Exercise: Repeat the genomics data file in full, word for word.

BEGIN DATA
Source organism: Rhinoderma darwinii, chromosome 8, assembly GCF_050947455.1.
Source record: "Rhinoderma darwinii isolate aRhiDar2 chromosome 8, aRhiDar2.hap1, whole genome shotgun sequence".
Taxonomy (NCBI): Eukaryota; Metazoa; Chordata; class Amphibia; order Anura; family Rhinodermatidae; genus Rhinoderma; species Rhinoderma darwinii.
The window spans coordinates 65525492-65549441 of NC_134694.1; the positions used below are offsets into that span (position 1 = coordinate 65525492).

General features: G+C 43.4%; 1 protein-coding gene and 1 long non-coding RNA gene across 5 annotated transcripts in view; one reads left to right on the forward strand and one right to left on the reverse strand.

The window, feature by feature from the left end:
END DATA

Source organism: Rhinoderma darwinii, chromosome 8, assembly GCF_050947455.1.
Source record: "Rhinoderma darwinii isolate aRhiDar2 chromosome 8, aRhiDar2.hap1, whole genome shotgun sequence".
Taxonomy (NCBI): Eukaryota; Metazoa; Chordata; class Amphibia; order Anura; family Rhinodermatidae; genus Rhinoderma; species Rhinoderma darwinii.
The window spans coordinates 65525492-65549441 of NC_134694.1; the positions used below are offsets into that span (position 1 = coordinate 65525492).

General features: G+C 43.4%; 1 protein-coding gene and 1 long non-coding RNA gene across 5 annotated transcripts in view; one reads left to right on the forward strand and one right to left on the reverse strand.

The window, feature by feature from the left end: